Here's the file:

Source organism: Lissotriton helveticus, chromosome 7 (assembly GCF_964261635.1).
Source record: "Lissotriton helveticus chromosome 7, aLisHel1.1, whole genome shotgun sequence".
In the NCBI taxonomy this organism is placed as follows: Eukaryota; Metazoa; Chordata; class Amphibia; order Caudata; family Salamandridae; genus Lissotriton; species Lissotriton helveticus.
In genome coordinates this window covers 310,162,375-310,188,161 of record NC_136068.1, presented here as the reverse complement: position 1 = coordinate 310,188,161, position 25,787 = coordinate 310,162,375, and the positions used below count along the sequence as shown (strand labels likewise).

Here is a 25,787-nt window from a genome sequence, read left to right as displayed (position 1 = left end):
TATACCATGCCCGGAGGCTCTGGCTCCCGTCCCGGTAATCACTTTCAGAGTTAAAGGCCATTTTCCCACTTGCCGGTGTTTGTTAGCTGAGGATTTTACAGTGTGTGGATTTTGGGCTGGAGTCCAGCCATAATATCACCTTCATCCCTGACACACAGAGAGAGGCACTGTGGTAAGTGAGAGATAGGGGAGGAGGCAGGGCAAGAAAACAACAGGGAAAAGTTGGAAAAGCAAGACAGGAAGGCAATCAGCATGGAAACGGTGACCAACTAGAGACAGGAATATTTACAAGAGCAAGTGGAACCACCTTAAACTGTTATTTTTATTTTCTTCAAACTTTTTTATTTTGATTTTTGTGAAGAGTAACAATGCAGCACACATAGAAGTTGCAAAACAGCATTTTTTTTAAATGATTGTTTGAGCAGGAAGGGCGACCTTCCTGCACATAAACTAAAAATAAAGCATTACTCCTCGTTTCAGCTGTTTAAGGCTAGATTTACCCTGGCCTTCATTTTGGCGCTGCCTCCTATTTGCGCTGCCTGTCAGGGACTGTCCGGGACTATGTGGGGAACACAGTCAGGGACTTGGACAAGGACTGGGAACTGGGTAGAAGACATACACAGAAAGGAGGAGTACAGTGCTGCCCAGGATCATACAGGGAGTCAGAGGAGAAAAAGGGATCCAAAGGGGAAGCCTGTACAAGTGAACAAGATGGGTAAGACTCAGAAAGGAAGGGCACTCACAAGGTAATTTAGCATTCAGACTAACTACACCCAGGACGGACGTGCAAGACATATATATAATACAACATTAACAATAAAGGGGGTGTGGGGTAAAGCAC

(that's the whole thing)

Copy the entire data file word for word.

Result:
Source organism: Lissotriton helveticus, chromosome 7 (assembly GCF_964261635.1).
Source record: "Lissotriton helveticus chromosome 7, aLisHel1.1, whole genome shotgun sequence".
In the NCBI taxonomy this organism is placed as follows: Eukaryota; Metazoa; Chordata; class Amphibia; order Caudata; family Salamandridae; genus Lissotriton; species Lissotriton helveticus.
In genome coordinates this window covers 310,162,375-310,188,161 of record NC_136068.1, presented here as the reverse complement: position 1 = coordinate 310,188,161, position 25,787 = coordinate 310,162,375, and the positions used below count along the sequence as shown (strand labels likewise).

Here is a 25,787-nt window from a genome sequence, read left to right as displayed (position 1 = left end):
TATACCATGCCCGGAGGCTCTGGCTCCCGTCCCGGTAATCACTTTCAGAGTTAAAGGCCATTTTCCCACTTGCCGGTGTTTGTTAGCTGAGGATTTTACAGTGTGTGGATTTTGGGCTGGAGTCCAGCCATAATATCACCTTCATCCCTGACACACAGAGAGAGGCACTGTGGTAAGTGAGAGATAGGGGAGGAGGCAGGGCAAGAAAACAACAGGGAAAAGTTGGAAAAGCAAGACAGGAAGGCAATCAGCATGGAAACGGTGACCAACTAGAGACAGGAATATTTACAAGAGCAAGTGGAACCACCTTAAACTGTTATTTTTATTTTCTTCAAACTTTTTTATTTTGATTTTTGTGAAGAGTAACAATGCAGCACACATAGAAGTTGCAAAACAGCATTTTTTTTAAATGATTGTTTGAGCAGGAAGGGCGACCTTCCTGCACATAAACTAAAAATAAAGCATTACTCCTCGTTTCAGCTGTTTAAGGCTAGATTTACCCTGGCCTTCATTTTGGCGCTGCCTCCTATTTGCGCTGCCTGTCAGGGACTGTCCGGGACTATGTGGGGAACACAGTCAGGGACTTGGACAAGGACTGGGAACTGGGTAGAAGACATACACAGAAAGGAGGAGTACAGTGCTGCCCAGGATCATACAGGGAGTCAGAGGAGAAAAAGGGATCCAAAGGGGAAGCCTGTACAAGTGAACAAGATGGGTAAGACTCAGAAAGGAAGGGCACTCACAAGGTAATTTAGCATTCAGACTAACTACACCCAGGACGGACGTGCAAGACATATATATAATACAACATTAACAATAAAGGGGGTGTGGGGTAAAGCAC